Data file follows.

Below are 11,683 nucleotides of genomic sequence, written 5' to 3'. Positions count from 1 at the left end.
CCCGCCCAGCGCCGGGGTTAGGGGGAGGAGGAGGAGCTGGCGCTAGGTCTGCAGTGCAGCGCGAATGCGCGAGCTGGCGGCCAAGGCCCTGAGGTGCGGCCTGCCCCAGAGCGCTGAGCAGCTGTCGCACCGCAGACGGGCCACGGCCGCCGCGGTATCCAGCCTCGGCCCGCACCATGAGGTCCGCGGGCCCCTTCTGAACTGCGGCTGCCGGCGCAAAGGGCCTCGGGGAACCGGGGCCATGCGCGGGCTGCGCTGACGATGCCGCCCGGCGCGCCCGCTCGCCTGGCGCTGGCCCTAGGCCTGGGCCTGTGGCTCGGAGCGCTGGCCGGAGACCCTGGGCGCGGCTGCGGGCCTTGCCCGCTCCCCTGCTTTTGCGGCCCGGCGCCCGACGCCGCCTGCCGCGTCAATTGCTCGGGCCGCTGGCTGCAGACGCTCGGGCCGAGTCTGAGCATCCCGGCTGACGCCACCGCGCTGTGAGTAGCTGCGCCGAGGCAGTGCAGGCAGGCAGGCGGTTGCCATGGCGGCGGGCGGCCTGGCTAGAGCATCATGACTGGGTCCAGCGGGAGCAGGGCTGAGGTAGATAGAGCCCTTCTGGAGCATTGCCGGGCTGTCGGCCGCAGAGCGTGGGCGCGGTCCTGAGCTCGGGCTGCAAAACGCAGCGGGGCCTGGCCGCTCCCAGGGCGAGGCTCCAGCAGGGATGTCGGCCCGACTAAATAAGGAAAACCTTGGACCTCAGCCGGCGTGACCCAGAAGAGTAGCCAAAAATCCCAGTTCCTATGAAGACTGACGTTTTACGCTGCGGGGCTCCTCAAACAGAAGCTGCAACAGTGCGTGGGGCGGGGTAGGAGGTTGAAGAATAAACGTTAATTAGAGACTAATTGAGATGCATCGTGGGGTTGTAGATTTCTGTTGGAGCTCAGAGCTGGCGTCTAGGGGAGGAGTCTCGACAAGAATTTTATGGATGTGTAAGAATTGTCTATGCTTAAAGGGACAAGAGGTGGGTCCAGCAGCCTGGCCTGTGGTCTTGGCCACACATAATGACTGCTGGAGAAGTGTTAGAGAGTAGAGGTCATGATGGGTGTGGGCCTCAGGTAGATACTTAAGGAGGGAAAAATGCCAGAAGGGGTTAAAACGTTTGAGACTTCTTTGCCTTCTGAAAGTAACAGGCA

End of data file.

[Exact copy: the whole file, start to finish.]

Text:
Below are 11,683 nucleotides of genomic sequence, written 5' to 3'. Positions count from 1 at the left end.
CCCGCCCAGCGCCGGGGTTAGGGGGAGGAGGAGGAGCTGGCGCTAGGTCTGCAGTGCAGCGCGAATGCGCGAGCTGGCGGCCAAGGCCCTGAGGTGCGGCCTGCCCCAGAGCGCTGAGCAGCTGTCGCACCGCAGACGGGCCACGGCCGCCGCGGTATCCAGCCTCGGCCCGCACCATGAGGTCCGCGGGCCCCTTCTGAACTGCGGCTGCCGGCGCAAAGGGCCTCGGGGAACCGGGGCCATGCGCGGGCTGCGCTGACGATGCCGCCCGGCGCGCCCGCTCGCCTGGCGCTGGCCCTAGGCCTGGGCCTGTGGCTCGGAGCGCTGGCCGGAGACCCTGGGCGCGGCTGCGGGCCTTGCCCGCTCCCCTGCTTTTGCGGCCCGGCGCCCGACGCCGCCTGCCGCGTCAATTGCTCGGGCCGCTGGCTGCAGACGCTCGGGCCGAGTCTGAGCATCCCGGCTGACGCCACCGCGCTGTGAGTAGCTGCGCCGAGGCAGTGCAGGCAGGCAGGCGGTTGCCATGGCGGCGGGCGGCCTGGCTAGAGCATCATGACTGGGTCCAGCGGGAGCAGGGCTGAGGTAGATAGAGCCCTTCTGGAGCATTGCCGGGCTGTCGGCCGCAGAGCGTGGGCGCGGTCCTGAGCTCGGGCTGCAAAACGCAGCGGGGCCTGGCCGCTCCCAGGGCGAGGCTCCAGCAGGGATGTCGGCCCGACTAAATAAGGAAAACCTTGGACCTCAGCCGGCGTGACCCAGAAGAGTAGCCAAAAATCCCAGTTCCTATGAAGACTGACGTTTTACGCTGCGGGGCTCCTCAAACAGAAGCTGCAACAGTGCGTGGGGCGGGGTAGGAGGTTGAAGAATAAACGTTAATTAGAGACTAATTGAGATGCATCGTGGGGTTGTAGATTTCTGTTGGAGCTCAGAGCTGGCGTCTAGGGGAGGAGTCTCGACAAGAATTTTATGGATGTGTAAGAATTGTCTATGCTTAAAGGGACAAGAGGTGGGTCCAGCAGCCTGGCCTGTGGTCTTGGCCACACATAATGACTGCTGGAGAAGTGTTAGAGAGTAGAGGTCATGATGGGTGTGGGCCTCAGGTAGATACTTAAGGAGGGAAAAATGCCAGAAGGGGTTAAAACGTTTGAGACTTCTTTGCCTTCTGAAAGTAACAGGCA